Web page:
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Aiming to “understand the construction of sexual identities in post-war Britain,” Sebastian Buckle studies a tumultuous period of nearly forty years, from the partial decriminalization of homosexuality (in 1967) to the emergence of civil unions (in 2004). Though building on the pioneering scholarship of Jeffrey Weeks, Rebecca Jennings, and Matt Cook, Buckle is also interested in exploring how select public discourses like print media (from lesbian and gays magazines like Arena Three and, later, Attitude, to daily national newspapers with liberal and conservative beliefs), television and cinema, and political debates impacted gay and lesbian senses of identity. Instead of a focus on self-created or self-defining identities he’s intrigued by how the complex outpouring and circulation of these public ideas and images influenced individual and group identities.
In The Way Out the familiar historical narrative—the long dark ages of criminalization, self-loathing, and pariah status followed, starting in the early 1970s, by Gay Lib and relative freedom from prejudice—gets tweaked a tad, since Britain’s general population, politicians, and newspaper editors showed themselves as extremely reluctant to believe or embrace any vision of ‘the homosexual’ that wasn’t already associated with hostile stereotypes (such as the predator of children, the pervert, the social poison, the tragic and doomed outcast, and so on).
Buckle’s impressively attentive to infighting and strategic differences within gay groups (those upholding the discreet, conservative, and ‘virtually normal’ model of activism, and others embracing counter-cultural ideas and modes of self-representation). And he’s particularly keen on controversial laws and political maneuvering in the mainstream; the depth of detail will fascinate news junkies. While his discussion of the notorious ‘80s backlash, Clause 28, and the furious, long-lasting debate about lowering the age of consent in a homosexual context is equally thorough and accessible, he’s less clear about whether the voluminous details of pro- and anti-gay politicians and their parliamentary debates and memoranda truly count as influential forms of public discourse.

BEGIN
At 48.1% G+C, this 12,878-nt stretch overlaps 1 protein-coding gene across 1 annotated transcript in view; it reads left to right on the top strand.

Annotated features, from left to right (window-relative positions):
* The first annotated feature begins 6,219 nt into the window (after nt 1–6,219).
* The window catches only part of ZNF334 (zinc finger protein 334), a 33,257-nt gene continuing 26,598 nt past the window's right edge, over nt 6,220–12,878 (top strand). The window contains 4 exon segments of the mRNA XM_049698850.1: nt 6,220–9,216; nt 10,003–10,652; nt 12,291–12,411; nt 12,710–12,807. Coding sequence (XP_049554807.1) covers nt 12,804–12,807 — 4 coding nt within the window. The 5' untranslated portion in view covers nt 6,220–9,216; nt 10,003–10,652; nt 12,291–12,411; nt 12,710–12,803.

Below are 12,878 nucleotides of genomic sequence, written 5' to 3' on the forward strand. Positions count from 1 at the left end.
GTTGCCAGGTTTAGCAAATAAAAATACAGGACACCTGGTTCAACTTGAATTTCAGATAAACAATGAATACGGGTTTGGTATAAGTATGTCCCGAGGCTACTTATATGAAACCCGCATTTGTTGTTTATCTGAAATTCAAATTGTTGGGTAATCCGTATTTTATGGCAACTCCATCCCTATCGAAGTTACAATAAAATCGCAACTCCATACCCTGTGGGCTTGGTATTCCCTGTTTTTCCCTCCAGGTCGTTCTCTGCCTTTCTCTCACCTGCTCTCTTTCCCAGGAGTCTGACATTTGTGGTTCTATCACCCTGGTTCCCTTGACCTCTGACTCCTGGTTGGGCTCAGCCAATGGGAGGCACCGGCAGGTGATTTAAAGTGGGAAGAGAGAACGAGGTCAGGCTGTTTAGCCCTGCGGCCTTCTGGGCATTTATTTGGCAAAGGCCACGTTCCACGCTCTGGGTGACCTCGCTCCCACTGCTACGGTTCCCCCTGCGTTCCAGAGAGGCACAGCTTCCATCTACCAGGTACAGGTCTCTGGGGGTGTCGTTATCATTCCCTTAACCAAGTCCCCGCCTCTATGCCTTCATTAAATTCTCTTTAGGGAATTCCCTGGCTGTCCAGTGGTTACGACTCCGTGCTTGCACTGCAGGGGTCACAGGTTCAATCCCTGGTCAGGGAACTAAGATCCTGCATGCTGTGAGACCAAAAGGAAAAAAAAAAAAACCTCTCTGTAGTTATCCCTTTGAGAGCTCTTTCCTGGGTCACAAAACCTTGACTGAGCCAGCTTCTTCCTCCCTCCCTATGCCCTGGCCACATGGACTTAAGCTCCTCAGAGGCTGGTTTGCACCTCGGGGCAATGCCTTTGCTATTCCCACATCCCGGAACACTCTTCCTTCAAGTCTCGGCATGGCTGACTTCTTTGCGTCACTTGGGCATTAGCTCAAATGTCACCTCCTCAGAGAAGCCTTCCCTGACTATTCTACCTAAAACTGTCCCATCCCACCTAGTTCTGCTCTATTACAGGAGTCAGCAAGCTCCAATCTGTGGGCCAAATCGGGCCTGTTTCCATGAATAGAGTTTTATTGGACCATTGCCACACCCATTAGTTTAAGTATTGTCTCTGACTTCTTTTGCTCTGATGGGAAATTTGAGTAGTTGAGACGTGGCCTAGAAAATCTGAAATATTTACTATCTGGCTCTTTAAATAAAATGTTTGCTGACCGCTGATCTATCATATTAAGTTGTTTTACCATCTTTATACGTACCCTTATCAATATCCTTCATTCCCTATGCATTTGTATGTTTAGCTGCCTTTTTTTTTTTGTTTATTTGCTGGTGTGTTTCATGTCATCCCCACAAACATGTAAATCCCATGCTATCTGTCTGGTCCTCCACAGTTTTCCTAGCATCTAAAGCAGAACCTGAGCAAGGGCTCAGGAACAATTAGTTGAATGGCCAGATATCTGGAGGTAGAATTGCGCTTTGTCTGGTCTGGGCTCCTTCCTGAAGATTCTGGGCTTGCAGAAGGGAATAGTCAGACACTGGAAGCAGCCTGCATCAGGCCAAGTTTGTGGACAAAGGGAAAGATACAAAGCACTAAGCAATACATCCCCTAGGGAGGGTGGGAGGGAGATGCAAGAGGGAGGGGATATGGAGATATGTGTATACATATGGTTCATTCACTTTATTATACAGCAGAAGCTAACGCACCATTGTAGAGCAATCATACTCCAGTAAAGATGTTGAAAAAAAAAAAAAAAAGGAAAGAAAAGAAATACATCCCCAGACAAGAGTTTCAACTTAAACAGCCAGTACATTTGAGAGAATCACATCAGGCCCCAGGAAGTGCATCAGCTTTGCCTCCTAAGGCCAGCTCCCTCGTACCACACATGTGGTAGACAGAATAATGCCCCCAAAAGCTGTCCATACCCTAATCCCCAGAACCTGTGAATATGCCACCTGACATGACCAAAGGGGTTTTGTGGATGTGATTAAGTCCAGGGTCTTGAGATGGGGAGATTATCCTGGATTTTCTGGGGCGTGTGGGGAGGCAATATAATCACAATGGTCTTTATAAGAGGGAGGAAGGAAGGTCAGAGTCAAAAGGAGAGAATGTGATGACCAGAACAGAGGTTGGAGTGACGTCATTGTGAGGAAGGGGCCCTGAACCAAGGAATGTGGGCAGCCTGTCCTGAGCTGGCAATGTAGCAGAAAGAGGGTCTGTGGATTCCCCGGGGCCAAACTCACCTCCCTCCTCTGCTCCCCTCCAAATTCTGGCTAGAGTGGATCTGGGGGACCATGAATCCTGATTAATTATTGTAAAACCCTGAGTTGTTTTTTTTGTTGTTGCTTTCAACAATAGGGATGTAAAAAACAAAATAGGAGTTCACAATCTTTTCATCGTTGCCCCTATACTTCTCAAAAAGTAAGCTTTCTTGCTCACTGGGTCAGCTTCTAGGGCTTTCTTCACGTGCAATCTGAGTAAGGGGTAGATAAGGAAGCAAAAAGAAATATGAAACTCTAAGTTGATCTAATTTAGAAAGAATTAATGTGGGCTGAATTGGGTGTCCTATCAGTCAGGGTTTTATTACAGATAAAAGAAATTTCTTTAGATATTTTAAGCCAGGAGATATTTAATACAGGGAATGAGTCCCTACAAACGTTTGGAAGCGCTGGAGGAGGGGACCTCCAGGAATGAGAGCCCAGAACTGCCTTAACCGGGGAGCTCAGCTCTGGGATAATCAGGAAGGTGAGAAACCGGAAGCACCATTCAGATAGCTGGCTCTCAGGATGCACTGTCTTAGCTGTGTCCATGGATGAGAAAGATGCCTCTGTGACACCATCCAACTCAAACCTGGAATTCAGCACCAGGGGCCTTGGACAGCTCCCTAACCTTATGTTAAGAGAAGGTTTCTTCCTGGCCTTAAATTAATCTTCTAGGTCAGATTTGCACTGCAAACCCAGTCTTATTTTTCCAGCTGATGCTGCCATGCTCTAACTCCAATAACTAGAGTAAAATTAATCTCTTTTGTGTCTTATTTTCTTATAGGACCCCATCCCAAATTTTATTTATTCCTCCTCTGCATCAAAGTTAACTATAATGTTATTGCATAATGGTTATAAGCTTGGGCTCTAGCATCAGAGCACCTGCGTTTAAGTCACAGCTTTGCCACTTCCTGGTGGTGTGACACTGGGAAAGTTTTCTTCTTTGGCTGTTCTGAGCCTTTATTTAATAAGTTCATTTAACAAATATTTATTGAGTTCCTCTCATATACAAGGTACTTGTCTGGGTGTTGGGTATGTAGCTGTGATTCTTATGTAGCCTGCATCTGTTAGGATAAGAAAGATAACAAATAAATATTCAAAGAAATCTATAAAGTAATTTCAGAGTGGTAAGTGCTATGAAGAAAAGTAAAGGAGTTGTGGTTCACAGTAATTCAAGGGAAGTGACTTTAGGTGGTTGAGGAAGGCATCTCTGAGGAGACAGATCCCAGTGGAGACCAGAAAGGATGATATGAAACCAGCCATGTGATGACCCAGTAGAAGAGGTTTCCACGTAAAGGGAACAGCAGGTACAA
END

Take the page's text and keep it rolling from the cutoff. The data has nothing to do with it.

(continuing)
Elsewhere, there are a few shortcomings with his approach. His arts samplings outside of the political arena are quite minuscule. For example, the survey of popular media representations of gays and lesbians (which problematically excludes literature altogether, for reasons he doesn’t explain) includes just four from the late 1970s to 1990—My Beautiful Laundrette, two TV dramas, and the TV adaptation of Jeanette Winterson’s novel, Oranges are Not the Only Fruit. Even pornography, whose rise to the point of ubiquity in the men’s community seems self-evident, remains untouched as a discourse with a palpable impact.
Buckle also tends to treat Britain as impossibly hermetic and isolated; in his study it seems as impervious to outside influences as North Korea. TV, cinema, dramas, magazines, and so on from anywhere else on the planet (never mind the internet) never make an appearance in his survey, as though they could not and did not make any inroads to the island nation.
Altogether, this lapse creates a strange, improbable picture, as though British and foreign creative types never existed and therefore played no role in public consciousness-making. Filmmakers (whether Derek Jarman, John Waters, Rainer Werner Fassbinder), novelists (Maureen Duffy, Alan Hollinghurst, Adam Mars-Jones, Val McDermid, Armistead Maupin), playwrights (Joe Orton, Tony Kushner), and visuals artists (Gilbert & George, Robert Mapplethorpe, and Francis Bacon—aka “that man who paints those dreadful pictures,” as Margaret Thatcher once quipped) are sorely missed in this historical overview. Even widely-discussed pop music figures like Freddie Mercury, Boy George, and George Michael, whose visibility and sexuality were unavoidable, escape analysis. The collective effect: a lopsided impression of both the sheer variety of representations and the volume. The privileging of political debate and newspaper reportage at the expense of other forms of popular discourse raises questions about how these undiscussed areas contributed to British queer identity formation.
As a history of the relationship between minority sexualities and dominant culture over the past four decades in Britain, The Way Out provides a useful account of Britain’s begrudging and fitful progress toward equality. As an inquiry into the relationship between public discourses and the construction of individual and group identity, however, it could use further work.
The Way Out: A History of Homosexuality in Modern England
by Sebastian Buckle
I. B. Tauris
Hardcover, 9781784531836, 288 pp.